As the fight against the spread of the coronavirus enters a critical phase, a large number of doctors, nurses, members of ward staff, and other healthcare workers across the country continues to be on the receiving end of the deadly pandemic. The claws of the pandemic seem to be following the healthcare workers irrespective of their roles.
The recent news report by Times of India reveals that more than 87,000 healthcare workers have been infected with COVID-19, with just six states — Maharashtra, Karnataka, Tamil Nadu, Delhi, West Bengal, and Gujarat — accounting for three-fourths of the case burden and over 86% of the 573 deaths among the healthcare workforce.
As per the data, Maharashtra alone, with over 7.9 lakh confirmed COVID cases so far, accounts for around 28% of the infected healthcare workers and over 50% of the total deaths. States like Maharashtra, Karnataka, and Tamil Nadu had tested over 1 lakh healthcare workers each till August 28. Among these, Karnataka reported 12,260 cases of infection among healthcare workers and Tamil Nadu reported 11,169 cases. The three states together accounted for 55% of the total cases among health workers.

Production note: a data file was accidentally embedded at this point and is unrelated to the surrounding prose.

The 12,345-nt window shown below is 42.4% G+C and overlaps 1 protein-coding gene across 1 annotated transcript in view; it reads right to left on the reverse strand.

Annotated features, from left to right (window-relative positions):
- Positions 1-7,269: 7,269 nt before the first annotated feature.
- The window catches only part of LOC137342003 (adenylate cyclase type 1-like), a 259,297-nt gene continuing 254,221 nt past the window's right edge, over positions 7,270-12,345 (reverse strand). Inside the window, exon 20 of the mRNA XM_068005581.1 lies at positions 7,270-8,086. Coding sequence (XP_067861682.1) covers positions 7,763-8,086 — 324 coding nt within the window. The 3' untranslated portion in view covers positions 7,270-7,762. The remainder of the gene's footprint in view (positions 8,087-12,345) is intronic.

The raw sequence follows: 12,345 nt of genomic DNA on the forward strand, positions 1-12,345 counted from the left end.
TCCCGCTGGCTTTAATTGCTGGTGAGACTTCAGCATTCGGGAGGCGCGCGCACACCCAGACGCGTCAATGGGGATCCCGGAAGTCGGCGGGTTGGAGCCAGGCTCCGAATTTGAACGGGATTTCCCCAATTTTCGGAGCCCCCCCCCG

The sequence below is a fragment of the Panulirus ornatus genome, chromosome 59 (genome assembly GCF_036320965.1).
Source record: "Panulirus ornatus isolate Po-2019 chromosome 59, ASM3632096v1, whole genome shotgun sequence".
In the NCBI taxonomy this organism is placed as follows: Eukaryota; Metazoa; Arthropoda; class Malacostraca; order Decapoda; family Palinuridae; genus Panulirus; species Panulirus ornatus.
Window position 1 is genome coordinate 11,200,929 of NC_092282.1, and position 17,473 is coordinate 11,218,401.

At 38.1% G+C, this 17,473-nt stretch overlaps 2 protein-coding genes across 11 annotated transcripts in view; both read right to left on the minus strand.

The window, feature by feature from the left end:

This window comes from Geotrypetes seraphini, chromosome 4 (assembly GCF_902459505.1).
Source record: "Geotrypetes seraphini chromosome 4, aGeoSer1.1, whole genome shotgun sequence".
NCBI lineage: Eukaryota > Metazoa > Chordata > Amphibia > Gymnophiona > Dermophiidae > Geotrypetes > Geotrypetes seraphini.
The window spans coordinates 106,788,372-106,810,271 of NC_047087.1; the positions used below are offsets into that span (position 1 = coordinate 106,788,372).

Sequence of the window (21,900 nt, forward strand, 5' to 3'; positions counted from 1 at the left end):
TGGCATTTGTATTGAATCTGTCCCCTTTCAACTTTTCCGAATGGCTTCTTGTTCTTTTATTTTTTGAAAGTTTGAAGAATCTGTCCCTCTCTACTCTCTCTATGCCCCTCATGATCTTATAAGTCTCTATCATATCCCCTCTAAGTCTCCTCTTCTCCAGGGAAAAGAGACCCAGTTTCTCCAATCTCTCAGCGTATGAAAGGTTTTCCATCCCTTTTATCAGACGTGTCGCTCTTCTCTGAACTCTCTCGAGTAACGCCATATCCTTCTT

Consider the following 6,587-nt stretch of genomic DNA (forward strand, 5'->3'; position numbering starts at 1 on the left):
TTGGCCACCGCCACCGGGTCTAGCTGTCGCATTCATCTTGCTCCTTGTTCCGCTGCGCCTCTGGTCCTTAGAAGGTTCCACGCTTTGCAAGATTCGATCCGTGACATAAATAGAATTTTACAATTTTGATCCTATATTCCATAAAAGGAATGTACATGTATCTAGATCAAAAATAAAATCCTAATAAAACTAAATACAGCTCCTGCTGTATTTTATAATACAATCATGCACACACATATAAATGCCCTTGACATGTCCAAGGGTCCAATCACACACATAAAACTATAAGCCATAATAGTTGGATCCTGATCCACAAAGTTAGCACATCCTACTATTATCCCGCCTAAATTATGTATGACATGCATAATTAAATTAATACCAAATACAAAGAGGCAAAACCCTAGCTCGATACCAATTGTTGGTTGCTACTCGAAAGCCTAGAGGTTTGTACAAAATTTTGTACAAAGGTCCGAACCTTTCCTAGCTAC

The three states also reported the highest number of deaths among healthcare professionals, turning out to be a ‘graveyard’ for these COVID warriors. While Maharashtra reported 292 deaths, Karnataka and Tamil Nadu had 46 and 49 deaths, respectively.
The data which showcases a large number of COVID-19 infections and even deaths of healthcare workers in particular states is indeed a matter of serious concern. Public health experts all across the nation believe that such risks to healthcare workers can jeopardise India’s fight against the pandemic. After all, we can’t expect a ship to withstand a ferocious storm without the captain and the crew. Can we?
Following the prevailing situation, the issue has been further discussed in a review meeting headed by the cabinet secretary last week. As a result, the Centre has cautioned the states and UT’s about the high time need to protect the healthcare workers. According to officials, the possible factors responsible for high infections include lax infection control in healthcare facilities and the lack of stringent containment measures in areas where healthcare workers reside.
“We are living on the edge! The virus can catch us anytime, and we do know that. It can be either today or tomorrow… We are doing our level best to adhere to the safety measures but still, we are witnessing our fellow colleagues getting infected and all we can do now is to wait for our turn” said a staff nurse at Government Medical College, Thiruvananthapuram on condition of anonymity.
Earlier in March, during the initial days of the pandemic, the government had announced Rs 50 lakh insurance cover for all doctors, nurses, and other healthcare professionals fighting the battle of COVID-19 in India. However, despite the high number of cases, the government has received only 143 claims till date. The wide gap between the number of deaths and claims could be attributed to the fault lines in the scheme.